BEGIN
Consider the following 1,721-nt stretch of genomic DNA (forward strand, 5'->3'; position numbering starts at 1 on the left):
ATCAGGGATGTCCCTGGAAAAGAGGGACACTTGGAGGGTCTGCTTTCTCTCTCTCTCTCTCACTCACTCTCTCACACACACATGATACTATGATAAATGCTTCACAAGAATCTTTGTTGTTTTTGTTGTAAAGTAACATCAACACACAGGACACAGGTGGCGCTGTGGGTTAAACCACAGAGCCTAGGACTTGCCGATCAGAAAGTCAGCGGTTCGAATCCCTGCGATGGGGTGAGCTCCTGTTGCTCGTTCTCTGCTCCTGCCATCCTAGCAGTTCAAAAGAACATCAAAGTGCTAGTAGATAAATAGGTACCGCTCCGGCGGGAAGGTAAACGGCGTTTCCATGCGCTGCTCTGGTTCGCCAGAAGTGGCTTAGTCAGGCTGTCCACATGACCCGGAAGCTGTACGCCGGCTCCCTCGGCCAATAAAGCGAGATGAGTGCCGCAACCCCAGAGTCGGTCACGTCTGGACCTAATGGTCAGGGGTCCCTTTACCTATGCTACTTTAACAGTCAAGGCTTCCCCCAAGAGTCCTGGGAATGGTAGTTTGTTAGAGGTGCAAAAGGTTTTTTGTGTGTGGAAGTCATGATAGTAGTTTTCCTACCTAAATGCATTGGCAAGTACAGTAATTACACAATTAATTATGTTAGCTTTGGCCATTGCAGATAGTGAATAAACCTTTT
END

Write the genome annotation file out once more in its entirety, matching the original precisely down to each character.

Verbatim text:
Consider the following 1,721-nt stretch of genomic DNA (forward strand, 5'->3'; position numbering starts at 1 on the left):
ATCAGGGATGTCCCTGGAAAAGAGGGACACTTGGAGGGTCTGCTTTCTCTCTCTCTCTCTCACTCACTCTCTCACACACACATGATACTATGATAAATGCTTCACAAGAATCTTTGTTGTTTTTGTTGTAAAGTAACATCAACACACAGGACACAGGTGGCGCTGTGGGTTAAACCACAGAGCCTAGGACTTGCCGATCAGAAAGTCAGCGGTTCGAATCCCTGCGATGGGGTGAGCTCCTGTTGCTCGTTCTCTGCTCCTGCCATCCTAGCAGTTCAAAAGAACATCAAAGTGCTAGTAGATAAATAGGTACCGCTCCGGCGGGAAGGTAAACGGCGTTTCCATGCGCTGCTCTGGTTCGCCAGAAGTGGCTTAGTCAGGCTGTCCACATGACCCGGAAGCTGTACGCCGGCTCCCTCGGCCAATAAAGCGAGATGAGTGCCGCAACCCCAGAGTCGGTCACGTCTGGACCTAATGGTCAGGGGTCCCTTTACCTATGCTACTTTAACAGTCAAGGCTTCCCCCAAGAGTCCTGGGAATGGTAGTTTGTTAGAGGTGCAAAAGGTTTTTTGTGTGTGGAAGTCATGATAGTAGTTTTCCTACCTAAATGCATTGGCAAGTACAGTAATTACACAATTAATTATGTTAGCTTTGGCCATTGCAGATAGTGAATAAACCTTTT